On the whole, few circumstances display more strongly the maxims and practices of the reign of James I., than those connected with the affair of Overbury. The perseverance with which the design against his life was followed up, in defiance of so many discouragements and failures; the audacity, almost the publicity, with which it was conducted; and the number of instruments in various ranks and classes of society whose co-operation was fearlessly required; furnish a revolting picture of the guilty boldness of the great and powerful, and of the base and slavish subserviency of their inferiors. That a royal favorite was himself placed beyond all responsibility, and that the consequences, Camden's Annad of James I.
of his displeasure were more to he dreaded than those of the commission of any crime, must have been maxims deeply fixed in the minds of men, before so daring an enormity could have been perpetrated, or even attempted. It was of vital importance to the country that English law and justice should at length assert their rights; and this was deeply felt by Coke, who called the prosecution of this offence “the grand oyer of poisoning;” it was also felt by Bacon, who in one of his letters calls this single murder “a crime second to none but the powder-plot,” regard being had to the atrocity of the mode and the perniciousness of the example:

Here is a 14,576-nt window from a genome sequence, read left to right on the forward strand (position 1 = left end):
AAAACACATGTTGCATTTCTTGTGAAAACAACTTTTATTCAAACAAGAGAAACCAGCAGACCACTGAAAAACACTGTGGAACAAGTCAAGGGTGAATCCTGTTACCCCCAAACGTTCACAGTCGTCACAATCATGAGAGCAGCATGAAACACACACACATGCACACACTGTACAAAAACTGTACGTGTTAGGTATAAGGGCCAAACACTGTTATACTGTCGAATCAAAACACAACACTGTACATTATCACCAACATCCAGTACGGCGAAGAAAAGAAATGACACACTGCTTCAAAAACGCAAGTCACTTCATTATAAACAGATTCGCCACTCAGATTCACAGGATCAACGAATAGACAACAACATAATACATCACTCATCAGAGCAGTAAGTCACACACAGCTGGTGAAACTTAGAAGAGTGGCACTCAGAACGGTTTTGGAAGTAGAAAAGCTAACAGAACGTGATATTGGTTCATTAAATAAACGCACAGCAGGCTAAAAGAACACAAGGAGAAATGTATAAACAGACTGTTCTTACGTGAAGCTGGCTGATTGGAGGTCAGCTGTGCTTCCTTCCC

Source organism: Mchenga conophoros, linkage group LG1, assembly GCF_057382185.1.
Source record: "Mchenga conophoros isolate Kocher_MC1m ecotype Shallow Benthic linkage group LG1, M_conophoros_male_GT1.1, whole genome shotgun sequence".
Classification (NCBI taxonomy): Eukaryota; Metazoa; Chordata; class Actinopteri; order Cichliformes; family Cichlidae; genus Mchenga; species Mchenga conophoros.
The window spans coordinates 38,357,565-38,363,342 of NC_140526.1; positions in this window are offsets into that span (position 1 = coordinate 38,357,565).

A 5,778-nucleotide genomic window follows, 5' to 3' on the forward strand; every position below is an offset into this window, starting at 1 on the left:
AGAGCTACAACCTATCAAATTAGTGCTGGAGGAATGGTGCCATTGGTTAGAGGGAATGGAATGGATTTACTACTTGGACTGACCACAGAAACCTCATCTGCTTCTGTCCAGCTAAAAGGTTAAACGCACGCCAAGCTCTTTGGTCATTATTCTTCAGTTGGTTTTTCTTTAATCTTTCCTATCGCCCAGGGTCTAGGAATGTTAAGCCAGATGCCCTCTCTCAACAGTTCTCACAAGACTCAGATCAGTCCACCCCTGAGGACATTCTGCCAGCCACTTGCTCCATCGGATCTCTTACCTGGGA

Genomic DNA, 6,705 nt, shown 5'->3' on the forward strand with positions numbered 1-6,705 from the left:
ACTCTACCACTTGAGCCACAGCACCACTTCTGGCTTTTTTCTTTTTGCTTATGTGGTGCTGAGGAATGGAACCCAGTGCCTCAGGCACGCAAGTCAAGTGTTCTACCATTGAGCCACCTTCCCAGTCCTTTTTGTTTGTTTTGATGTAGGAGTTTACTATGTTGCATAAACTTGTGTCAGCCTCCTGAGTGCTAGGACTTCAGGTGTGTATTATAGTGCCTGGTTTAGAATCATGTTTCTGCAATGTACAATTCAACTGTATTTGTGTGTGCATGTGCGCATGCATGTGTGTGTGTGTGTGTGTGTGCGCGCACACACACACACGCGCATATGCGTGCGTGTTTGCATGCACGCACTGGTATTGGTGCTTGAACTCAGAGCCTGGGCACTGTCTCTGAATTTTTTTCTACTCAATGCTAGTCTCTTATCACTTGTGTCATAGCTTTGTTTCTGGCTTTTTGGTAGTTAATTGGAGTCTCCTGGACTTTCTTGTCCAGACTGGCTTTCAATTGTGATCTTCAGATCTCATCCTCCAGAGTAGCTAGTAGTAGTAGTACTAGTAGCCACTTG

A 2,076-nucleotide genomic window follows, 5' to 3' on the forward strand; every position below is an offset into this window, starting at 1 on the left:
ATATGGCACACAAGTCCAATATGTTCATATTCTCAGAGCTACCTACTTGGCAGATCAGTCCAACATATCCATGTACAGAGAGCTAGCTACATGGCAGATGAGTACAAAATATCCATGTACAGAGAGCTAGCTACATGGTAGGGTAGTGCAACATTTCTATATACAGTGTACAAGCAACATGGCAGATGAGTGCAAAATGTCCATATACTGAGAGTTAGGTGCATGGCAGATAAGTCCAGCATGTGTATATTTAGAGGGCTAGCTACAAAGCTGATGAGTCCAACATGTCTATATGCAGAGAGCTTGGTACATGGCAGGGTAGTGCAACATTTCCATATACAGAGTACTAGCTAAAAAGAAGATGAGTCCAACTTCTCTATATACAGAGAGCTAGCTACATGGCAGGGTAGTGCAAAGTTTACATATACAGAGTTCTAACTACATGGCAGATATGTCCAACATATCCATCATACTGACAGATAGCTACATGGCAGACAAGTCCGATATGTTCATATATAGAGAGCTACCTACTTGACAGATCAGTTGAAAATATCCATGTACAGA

The death of Shakespeare, in April 1616, is an event which the present age would justly deem it unpardonable to omit amongst the memorable incidents of the year, although it was suffered by his contemporaries to pass over with a silence and indifference which may well appear unaccountable. There cannot exist a doubt that Shakespeare was by far the most popular dramatic writer of his own day: in representation, his pieces filled the theatre to overflowing; such of them as were surreptitiously printed during his lifetime were read with avidity; and his style was unquestionably the model upon which the most successful of his compeers, with the single exception of Jonson, studiously labored to form themselves.
Nor was it only by the middling or lower classes of society, who chiefly composed the theatrical audiences of those days, that his immortal works were